Individuals make global judgments of their self worth, or esteem, based upon the quality of their interactions in several life domains, such as work, family, and social life. A number of instruments have been developed to simultaneously assess adult's self perceptions in these domains, such as Harter's Self-Perceptions Profile for Adults (3) and Marsh's Self-Description Questionnaire III (4). One dimension that has consistently emerged as being closely related to global ratings of self esteem is perception of the physical self (5). Specific interest in the detailed construction of the physical self began in the late 1980s with the development of the Physical Self-Perception Profile (PSPP) (6) and later by Marsh and colleagues with the Physical Self-Description Questionnaire (7). The PSPP, a multidimensional instrument, extended Harter's work and was designed to assess 5 critical components of physical self perceptions: body image, sport competence, physical strength, physical condition, and physical self-worth—the latter being seen as a superordinate construct in a hierarchical structure (8). Physical self-worth (PSW) has been shown to be directly associated with indicators of emotional adjustment, regardless of self esteem levels and socially desirable responding, having mental wellbeing properties in its own right (9). Previous research in a range of populations, not including those with rheumatic diseases, indicates that these subdomains contribute to the overall judgment of physical self worth, which in turn contributes, substantially in most populations (r = 0.6–0.7), to global self esteem (10).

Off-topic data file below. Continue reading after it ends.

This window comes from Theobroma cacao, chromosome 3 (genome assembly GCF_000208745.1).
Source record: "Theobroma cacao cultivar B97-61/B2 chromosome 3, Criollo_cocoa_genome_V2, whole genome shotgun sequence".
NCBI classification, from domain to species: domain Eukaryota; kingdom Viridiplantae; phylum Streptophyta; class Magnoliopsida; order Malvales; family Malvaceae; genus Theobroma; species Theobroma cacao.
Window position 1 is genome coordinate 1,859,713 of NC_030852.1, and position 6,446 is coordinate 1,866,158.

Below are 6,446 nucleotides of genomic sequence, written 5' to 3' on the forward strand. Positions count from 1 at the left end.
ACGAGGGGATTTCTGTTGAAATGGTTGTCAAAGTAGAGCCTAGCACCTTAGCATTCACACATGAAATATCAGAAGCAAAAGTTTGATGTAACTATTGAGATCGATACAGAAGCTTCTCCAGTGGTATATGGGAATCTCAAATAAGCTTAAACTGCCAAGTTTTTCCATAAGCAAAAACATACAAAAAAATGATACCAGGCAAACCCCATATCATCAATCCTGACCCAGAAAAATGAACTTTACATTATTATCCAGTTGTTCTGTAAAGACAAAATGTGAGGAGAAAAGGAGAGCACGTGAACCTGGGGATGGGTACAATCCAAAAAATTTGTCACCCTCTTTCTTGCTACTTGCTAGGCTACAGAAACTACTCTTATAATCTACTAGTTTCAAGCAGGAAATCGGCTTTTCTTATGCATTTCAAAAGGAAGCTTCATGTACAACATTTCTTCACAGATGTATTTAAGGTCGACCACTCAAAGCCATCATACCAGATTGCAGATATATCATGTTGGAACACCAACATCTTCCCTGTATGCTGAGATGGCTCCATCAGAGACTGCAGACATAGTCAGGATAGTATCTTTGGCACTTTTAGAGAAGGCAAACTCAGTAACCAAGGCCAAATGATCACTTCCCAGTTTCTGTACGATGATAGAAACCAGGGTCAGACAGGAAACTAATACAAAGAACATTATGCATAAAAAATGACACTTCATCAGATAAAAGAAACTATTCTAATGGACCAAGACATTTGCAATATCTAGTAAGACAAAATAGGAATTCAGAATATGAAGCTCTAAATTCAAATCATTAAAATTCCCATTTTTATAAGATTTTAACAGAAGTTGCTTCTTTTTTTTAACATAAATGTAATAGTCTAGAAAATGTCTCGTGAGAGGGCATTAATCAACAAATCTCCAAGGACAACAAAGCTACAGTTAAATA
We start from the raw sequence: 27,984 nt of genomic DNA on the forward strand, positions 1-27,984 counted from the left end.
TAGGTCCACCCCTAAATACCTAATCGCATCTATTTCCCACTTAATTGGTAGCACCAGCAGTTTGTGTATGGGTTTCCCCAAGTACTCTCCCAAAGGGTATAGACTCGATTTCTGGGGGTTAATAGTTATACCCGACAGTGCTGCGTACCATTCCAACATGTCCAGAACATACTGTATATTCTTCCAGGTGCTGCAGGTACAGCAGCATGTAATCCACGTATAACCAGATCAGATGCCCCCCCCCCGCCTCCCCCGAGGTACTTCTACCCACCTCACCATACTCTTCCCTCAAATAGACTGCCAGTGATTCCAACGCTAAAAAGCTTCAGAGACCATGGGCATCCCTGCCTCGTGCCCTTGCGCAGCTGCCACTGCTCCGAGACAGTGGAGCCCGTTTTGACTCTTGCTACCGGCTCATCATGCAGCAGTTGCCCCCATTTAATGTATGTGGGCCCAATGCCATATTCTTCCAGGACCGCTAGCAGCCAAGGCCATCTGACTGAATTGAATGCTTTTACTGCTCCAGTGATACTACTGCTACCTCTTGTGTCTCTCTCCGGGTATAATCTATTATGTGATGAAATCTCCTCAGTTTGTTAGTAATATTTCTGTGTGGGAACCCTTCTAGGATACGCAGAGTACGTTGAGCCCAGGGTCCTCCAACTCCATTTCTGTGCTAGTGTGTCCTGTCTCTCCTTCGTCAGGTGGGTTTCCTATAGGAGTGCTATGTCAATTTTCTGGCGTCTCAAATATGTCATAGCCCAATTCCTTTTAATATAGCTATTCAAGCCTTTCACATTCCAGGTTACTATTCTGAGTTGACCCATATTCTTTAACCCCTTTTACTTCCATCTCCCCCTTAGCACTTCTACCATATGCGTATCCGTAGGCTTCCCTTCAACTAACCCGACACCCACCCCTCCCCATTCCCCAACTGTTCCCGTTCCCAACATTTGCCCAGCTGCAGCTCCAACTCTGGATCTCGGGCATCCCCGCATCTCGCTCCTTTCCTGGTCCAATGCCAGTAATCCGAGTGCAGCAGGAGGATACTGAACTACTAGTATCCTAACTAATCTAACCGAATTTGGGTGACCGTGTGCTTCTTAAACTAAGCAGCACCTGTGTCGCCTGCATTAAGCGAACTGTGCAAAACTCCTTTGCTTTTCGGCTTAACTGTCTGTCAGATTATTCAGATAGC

Several theorists and researchers have also suggested that to fully understand the influence on self esteem of experience in different life domains, it is also useful to consider the importance that the individual places on those domains. For example, performance at work may not be as important and as critical to self esteem as a harmonious family life for some individuals, and vice versa. Harter (11, 12) suggested that to experience higher self esteem, individuals need to match their aspirations with their perceived level of competence, or success, in each domain. Where this does not occur, discrepancies between the desired and perceived self may result and this may contribute to lower self esteem. Harter has shown that individuals may use the self-serving process of “discounting” the importance of domains in which they do not perceive they are particularly competent and attach higher importance to areas in which they experience regular success. To address these tenets, the Perceived Importance Profile (PIP) (8) was devised for use in conjunction with the PSPP. The PIP allows the individual to rate the importance of success in different subdomains in terms of self- esteem enhancement. The concepts evaluated in the PSPP and PIP and their postulated relationship with self esteem is illustrated in Figure 1. The hierarchical structure depicted has been established in several samples using structural equation modeling (10).